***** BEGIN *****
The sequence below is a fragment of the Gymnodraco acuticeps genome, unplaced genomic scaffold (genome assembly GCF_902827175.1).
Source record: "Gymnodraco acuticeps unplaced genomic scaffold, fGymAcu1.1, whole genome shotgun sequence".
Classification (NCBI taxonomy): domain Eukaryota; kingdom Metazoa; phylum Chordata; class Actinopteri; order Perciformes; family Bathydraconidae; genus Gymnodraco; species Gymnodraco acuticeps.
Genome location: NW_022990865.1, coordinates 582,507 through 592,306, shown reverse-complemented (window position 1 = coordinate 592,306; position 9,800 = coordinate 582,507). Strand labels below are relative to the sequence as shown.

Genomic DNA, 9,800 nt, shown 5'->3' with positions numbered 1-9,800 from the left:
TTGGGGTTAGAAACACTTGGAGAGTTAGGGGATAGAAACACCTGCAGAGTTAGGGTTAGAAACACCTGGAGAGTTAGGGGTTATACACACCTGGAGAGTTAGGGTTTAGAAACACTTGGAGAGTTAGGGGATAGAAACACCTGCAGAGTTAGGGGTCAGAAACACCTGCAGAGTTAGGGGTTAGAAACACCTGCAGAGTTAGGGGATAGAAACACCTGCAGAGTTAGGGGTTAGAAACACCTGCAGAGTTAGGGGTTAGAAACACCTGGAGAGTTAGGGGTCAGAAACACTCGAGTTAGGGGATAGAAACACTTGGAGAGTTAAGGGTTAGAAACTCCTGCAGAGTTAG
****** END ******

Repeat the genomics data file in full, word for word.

The sequence below is a fragment of the Gymnodraco acuticeps genome, unplaced genomic scaffold (genome assembly GCF_902827175.1).
Source record: "Gymnodraco acuticeps unplaced genomic scaffold, fGymAcu1.1, whole genome shotgun sequence".
Classification (NCBI taxonomy): domain Eukaryota; kingdom Metazoa; phylum Chordata; class Actinopteri; order Perciformes; family Bathydraconidae; genus Gymnodraco; species Gymnodraco acuticeps.
Genome location: NW_022990865.1, coordinates 582,507 through 592,306, shown reverse-complemented (window position 1 = coordinate 592,306; position 9,800 = coordinate 582,507). Strand labels below are relative to the sequence as shown.

Genomic DNA, 9,800 nt, shown 5'->3' with positions numbered 1-9,800 from the left:
TTGGGGTTAGAAACACTTGGAGAGTTAGGGGATAGAAACACCTGCAGAGTTAGGGTTAGAAACACCTGGAGAGTTAGGGGTTATACACACCTGGAGAGTTAGGGTTTAGAAACACTTGGAGAGTTAGGGGATAGAAACACCTGCAGAGTTAGGGGTCAGAAACACCTGCAGAGTTAGGGGTTAGAAACACCTGCAGAGTTAGGGGATAGAAACACCTGCAGAGTTAGGGGTTAGAAACACCTGCAGAGTTAGGGGTTAGAAACACCTGGAGAGTTAGGGGTCAGAAACACTCGAGTTAGGGGATAGAAACACTTGGAGAGTTAAGGGTTAGAAACTCCTGCAGAGTTAG